Defining an asset-based 3PL


Third-party logistics companies (3PL) are often discussed as all doing the same service using similar methods. Many think that when there are changes in the real estate market, labor costs, or equipment pricing, it has the same effect on the entire industry. However, two different 3PLs can often perform the same service, but be structured very differently and have contrasting strengths and weaknesses. 

Asset-based 3PL

The key distinction of being an asset-based 3PL is owning the majority of the warehouse space, forklifts, trailers, and other key equipment that goes into an operation.

When a potential client calls about the need for warehouse services, they have more of a guarantee that the asset-based 3PL will be there for the long term because they have an investment in the market. It also allows for more effective cost control throughout an operation. Because the equipment is often 100% paid, the space is secured, and the 3PL is not dealing with an outside landlord, there are fewer outside variables that could cause price increases.

The biggest drawback of being asset-based is that a company leaves itself open to significant long-term losses. When a 3PL has an owned building with large amounts of vacancy, it is more difficult to get out of because there is a long-term investment. It puts a larger emphasis on keeping vacancies as low as possible and building key customer relationships to have long-term deals in place.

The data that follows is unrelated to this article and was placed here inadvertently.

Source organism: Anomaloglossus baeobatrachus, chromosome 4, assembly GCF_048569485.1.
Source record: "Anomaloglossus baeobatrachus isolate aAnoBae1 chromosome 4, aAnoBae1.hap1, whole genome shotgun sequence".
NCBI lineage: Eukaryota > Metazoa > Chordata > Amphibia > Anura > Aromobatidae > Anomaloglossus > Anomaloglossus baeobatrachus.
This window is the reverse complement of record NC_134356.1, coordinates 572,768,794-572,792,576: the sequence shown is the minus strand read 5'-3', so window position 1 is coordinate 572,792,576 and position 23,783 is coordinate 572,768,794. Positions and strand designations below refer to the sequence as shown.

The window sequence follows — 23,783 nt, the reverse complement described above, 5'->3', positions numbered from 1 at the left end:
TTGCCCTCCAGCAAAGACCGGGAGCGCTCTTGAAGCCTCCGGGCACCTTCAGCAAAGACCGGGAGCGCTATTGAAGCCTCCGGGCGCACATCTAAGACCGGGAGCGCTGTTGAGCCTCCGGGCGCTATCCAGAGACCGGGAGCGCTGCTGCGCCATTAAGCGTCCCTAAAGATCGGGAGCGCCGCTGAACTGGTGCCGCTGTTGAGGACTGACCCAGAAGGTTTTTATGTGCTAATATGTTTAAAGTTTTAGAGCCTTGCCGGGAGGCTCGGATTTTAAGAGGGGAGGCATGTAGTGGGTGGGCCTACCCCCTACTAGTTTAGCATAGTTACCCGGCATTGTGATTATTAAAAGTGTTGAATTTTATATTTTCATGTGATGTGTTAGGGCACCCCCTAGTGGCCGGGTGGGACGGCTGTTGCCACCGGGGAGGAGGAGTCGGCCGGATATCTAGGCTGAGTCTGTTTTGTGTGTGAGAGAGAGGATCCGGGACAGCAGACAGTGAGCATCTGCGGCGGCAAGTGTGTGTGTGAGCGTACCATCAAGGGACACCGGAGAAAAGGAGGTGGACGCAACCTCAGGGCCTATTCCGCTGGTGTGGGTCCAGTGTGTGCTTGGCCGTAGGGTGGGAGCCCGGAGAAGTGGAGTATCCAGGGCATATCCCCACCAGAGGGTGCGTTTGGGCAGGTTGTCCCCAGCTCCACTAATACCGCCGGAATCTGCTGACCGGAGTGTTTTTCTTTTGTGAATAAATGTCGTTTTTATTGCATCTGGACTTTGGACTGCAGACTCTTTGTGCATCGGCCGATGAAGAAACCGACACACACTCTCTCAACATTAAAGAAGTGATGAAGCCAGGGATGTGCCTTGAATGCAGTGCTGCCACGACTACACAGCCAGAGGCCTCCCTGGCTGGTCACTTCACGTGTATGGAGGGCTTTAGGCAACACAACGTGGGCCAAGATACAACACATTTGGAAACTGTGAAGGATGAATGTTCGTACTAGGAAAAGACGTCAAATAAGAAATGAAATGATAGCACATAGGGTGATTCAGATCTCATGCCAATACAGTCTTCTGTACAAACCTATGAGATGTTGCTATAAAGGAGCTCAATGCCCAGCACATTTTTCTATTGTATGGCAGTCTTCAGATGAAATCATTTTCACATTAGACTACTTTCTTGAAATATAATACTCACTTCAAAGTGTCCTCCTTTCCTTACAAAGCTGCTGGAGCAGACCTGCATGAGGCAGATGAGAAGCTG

Asset-lite 3PL

On the contrary, an asset-lite 3PL leases or rents the majority of its warehouse space, forklifts, trailers, and other key equipment.

When these 3PLs open a new warehouse location, they typically find a warehouse to lease, operate the warehouse for the length of the term, and exit once the contract ends. This is the primary advantage of being asset-lite: flexibility. Since they do not own most of their facilities, they are not tied to long-term contracts on space and equipment, and it becomes easier for them to enter new markets and grow quickly.  

The drawback is that asset-lite 3PLs are left more vulnerable to market fluctuations. When the availability of warehouse space shrinks, it becomes difficult to find a warehouse to lease for a new customer. Additionally, when inflation rises and causes increases in labor and equipment costs, those costs are more likely to increase and fall on the end customer.

At Spartan Logistics, our founders made the early decision to own the buildings we operated in and the equipment we operated with. As an asset-based 3PL, we offer the certainty that we are going to remain in and continue to invest in the markets where we operate. For more information, contact us today.

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Topics: Common 3pl Questions, Rise of 3PL Services, Supply Chain Strategy